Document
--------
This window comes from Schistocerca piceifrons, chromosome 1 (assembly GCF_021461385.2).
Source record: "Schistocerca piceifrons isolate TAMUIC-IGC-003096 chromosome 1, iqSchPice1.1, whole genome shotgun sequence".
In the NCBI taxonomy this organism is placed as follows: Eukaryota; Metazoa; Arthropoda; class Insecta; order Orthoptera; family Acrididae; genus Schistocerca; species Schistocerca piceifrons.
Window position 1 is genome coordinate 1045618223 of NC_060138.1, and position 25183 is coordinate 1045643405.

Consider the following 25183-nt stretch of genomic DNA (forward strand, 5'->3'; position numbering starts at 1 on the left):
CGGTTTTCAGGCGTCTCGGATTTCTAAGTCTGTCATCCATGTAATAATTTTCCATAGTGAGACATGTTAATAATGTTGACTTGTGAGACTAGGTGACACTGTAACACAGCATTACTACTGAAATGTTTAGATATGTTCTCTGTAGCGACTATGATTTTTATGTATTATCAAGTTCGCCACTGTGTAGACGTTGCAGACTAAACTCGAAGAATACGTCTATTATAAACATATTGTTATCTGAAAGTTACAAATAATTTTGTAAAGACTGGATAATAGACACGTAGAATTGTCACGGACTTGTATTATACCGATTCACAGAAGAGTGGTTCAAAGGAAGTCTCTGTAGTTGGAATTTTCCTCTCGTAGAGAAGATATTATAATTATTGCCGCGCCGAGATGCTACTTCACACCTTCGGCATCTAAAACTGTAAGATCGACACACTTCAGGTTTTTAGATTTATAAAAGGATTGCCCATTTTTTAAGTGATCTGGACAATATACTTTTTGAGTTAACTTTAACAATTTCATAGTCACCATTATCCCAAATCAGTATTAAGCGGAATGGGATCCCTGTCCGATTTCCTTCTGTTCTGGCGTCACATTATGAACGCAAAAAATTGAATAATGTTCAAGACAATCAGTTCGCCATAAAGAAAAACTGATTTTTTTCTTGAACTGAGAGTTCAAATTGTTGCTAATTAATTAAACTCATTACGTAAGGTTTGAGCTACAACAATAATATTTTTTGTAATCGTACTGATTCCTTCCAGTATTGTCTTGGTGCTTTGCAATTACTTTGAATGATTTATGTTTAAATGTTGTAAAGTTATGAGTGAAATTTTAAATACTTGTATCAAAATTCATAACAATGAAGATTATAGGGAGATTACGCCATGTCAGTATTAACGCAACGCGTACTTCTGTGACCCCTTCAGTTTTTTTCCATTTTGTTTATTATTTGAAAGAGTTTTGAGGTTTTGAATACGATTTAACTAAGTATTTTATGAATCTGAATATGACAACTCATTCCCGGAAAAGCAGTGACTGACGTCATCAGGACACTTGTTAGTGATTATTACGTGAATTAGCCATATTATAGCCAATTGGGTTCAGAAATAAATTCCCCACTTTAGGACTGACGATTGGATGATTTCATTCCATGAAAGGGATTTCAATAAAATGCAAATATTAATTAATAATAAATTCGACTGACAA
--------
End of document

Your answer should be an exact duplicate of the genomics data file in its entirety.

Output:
This window comes from Schistocerca piceifrons, chromosome 1 (assembly GCF_021461385.2).
Source record: "Schistocerca piceifrons isolate TAMUIC-IGC-003096 chromosome 1, iqSchPice1.1, whole genome shotgun sequence".
In the NCBI taxonomy this organism is placed as follows: Eukaryota; Metazoa; Arthropoda; class Insecta; order Orthoptera; family Acrididae; genus Schistocerca; species Schistocerca piceifrons.
Window position 1 is genome coordinate 1045618223 of NC_060138.1, and position 25183 is coordinate 1045643405.

Consider the following 25183-nt stretch of genomic DNA (forward strand, 5'->3'; position numbering starts at 1 on the left):
CGGTTTTCAGGCGTCTCGGATTTCTAAGTCTGTCATCCATGTAATAATTTTCCATAGTGAGACATGTTAATAATGTTGACTTGTGAGACTAGGTGACACTGTAACACAGCATTACTACTGAAATGTTTAGATATGTTCTCTGTAGCGACTATGATTTTTATGTATTATCAAGTTCGCCACTGTGTAGACGTTGCAGACTAAACTCGAAGAATACGTCTATTATAAACATATTGTTATCTGAAAGTTACAAATAATTTTGTAAAGACTGGATAATAGACACGTAGAATTGTCACGGACTTGTATTATACCGATTCACAGAAGAGTGGTTCAAAGGAAGTCTCTGTAGTTGGAATTTTCCTCTCGTAGAGAAGATATTATAATTATTGCCGCGCCGAGATGCTACTTCACACCTTCGGCATCTAAAACTGTAAGATCGACACACTTCAGGTTTTTAGATTTATAAAAGGATTGCCCATTTTTTAAGTGATCTGGACAATATACTTTTTGAGTTAACTTTAACAATTTCATAGTCACCATTATCCCAAATCAGTATTAAGCGGAATGGGATCCCTGTCCGATTTCCTTCTGTTCTGGCGTCACATTATGAACGCAAAAAATTGAATAATGTTCAAGACAATCAGTTCGCCATAAAGAAAAACTGATTTTTTTCTTGAACTGAGAGTTCAAATTGTTGCTAATTAATTAAACTCATTACGTAAGGTTTGAGCTACAACAATAATATTTTTTGTAATCGTACTGATTCCTTCCAGTATTGTCTTGGTGCTTTGCAATTACTTTGAATGATTTATGTTTAAATGTTGTAAAGTTATGAGTGAAATTTTAAATACTTGTATCAAAATTCATAACAATGAAGATTATAGGGAGATTACGCCATGTCAGTATTAACGCAACGCGTACTTCTGTGACCCCTTCAGTTTTTTTCCATTTTGTTTATTATTTGAAAGAGTTTTGAGGTTTTGAATACGATTTAACTAAGTATTTTATGAATCTGAATATGACAACTCATTCCCGGAAAAGCAGTGACTGACGTCATCAGGACACTTGTTAGTGATTATTACGTGAATTAGCCATATTATAGCCAATTGGGTTCAGAAATAAATTCCCCACTTTAGGACTGACGATTGGATGATTTCATTCCATGAAAGGGATTTCAATAAAATGCAAATATTAATTAATAATAAATTCGACTGACAA